It’s a thriller. It’s an expose on lost innocence. It’s also a finely written piece that brings a level of the extraordinary to the ordinariness of a simple life, depending on how to define ‘simple’.
In richly detailed “Anemogram” by british author Rebecca Gransden demonstrates a natural knack for presenting the story of a seemingly lost girl holding a powerful secret. In the novel, a young girl literally emerges out of the woods and enters a world of convention and modern society. She meets David, a man with his own set of personal demons, and they begin a relationship that is, well, if you read this book, you’ll quickly find out.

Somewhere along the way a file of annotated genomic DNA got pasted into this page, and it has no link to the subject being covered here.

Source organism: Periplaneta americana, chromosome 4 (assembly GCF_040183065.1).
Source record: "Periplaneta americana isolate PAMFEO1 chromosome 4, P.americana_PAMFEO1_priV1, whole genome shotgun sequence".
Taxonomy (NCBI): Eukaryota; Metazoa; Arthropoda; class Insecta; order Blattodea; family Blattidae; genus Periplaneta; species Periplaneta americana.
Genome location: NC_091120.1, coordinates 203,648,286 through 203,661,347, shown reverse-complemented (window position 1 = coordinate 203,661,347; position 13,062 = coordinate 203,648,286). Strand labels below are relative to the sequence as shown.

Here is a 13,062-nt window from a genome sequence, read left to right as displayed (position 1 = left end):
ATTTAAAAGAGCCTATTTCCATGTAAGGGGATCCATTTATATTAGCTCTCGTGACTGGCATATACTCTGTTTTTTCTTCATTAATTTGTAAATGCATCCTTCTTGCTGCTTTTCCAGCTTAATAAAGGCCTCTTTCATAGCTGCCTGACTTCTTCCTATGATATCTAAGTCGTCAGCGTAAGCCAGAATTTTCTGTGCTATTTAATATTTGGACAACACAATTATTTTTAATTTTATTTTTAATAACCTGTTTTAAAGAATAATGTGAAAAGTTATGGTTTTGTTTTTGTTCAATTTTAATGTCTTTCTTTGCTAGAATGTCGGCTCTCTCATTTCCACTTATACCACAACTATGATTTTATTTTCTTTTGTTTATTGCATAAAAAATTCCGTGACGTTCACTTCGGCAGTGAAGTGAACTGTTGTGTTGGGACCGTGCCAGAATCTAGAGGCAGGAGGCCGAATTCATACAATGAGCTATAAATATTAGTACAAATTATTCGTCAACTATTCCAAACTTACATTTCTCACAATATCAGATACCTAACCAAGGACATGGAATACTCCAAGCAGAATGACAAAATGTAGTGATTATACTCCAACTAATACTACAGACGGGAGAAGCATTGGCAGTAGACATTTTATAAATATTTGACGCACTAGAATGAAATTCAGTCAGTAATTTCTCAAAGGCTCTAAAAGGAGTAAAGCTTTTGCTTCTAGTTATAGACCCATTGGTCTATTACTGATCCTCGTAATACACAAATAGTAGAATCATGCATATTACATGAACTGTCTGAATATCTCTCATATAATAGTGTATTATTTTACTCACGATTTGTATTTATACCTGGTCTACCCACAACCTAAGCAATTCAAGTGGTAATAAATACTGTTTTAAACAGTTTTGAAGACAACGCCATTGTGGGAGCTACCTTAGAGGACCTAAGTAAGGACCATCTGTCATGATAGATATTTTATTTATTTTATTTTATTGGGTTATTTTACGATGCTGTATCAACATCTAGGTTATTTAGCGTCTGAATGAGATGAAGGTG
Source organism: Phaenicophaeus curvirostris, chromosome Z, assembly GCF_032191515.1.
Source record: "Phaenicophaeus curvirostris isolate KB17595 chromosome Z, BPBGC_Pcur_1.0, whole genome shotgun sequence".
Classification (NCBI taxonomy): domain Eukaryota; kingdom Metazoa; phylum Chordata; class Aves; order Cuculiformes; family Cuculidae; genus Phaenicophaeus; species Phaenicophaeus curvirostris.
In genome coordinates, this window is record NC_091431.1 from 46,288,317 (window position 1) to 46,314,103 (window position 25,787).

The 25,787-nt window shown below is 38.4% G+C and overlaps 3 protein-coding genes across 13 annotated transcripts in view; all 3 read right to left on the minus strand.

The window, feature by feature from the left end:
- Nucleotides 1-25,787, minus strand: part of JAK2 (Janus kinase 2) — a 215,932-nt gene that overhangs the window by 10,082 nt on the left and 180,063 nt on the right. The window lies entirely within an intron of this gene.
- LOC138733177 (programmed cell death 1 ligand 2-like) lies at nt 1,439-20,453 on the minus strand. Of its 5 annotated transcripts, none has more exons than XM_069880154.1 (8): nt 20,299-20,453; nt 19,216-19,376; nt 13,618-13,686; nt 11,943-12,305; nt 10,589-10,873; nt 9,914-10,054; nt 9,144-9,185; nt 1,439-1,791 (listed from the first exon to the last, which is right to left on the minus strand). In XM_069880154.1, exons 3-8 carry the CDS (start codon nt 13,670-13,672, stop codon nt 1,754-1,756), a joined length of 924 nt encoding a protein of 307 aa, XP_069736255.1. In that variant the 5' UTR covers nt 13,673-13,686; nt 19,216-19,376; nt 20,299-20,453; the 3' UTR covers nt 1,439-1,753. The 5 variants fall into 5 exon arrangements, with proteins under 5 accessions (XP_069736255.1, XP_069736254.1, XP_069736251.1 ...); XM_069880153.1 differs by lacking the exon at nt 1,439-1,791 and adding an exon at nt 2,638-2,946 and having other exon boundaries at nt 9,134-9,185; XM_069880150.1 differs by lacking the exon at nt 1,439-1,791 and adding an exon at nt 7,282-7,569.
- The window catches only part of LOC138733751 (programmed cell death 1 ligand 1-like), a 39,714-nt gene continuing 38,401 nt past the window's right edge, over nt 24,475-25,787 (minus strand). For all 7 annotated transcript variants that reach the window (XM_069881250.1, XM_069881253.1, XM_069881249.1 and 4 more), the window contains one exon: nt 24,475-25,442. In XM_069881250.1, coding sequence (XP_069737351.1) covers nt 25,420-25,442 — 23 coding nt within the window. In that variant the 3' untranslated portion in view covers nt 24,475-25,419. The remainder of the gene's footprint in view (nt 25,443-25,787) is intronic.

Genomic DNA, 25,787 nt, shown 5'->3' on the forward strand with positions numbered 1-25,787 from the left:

It’s the blossoming relationship that is a roller coaster ride for the reader. Gransden subverts many popular ideologies in the process, showcasing her talent at prose, as well as creating situations that though familiar, have an edge to them.
It’s a bit Lynchian at times. There are many themes lurking beneath the surface of a standard fictional novel, with the reader being able to identify them depending on their own personal experiences in life. After the final word is read, the lingering feelings continue with the reader, creating an experience of ambiguity and interest.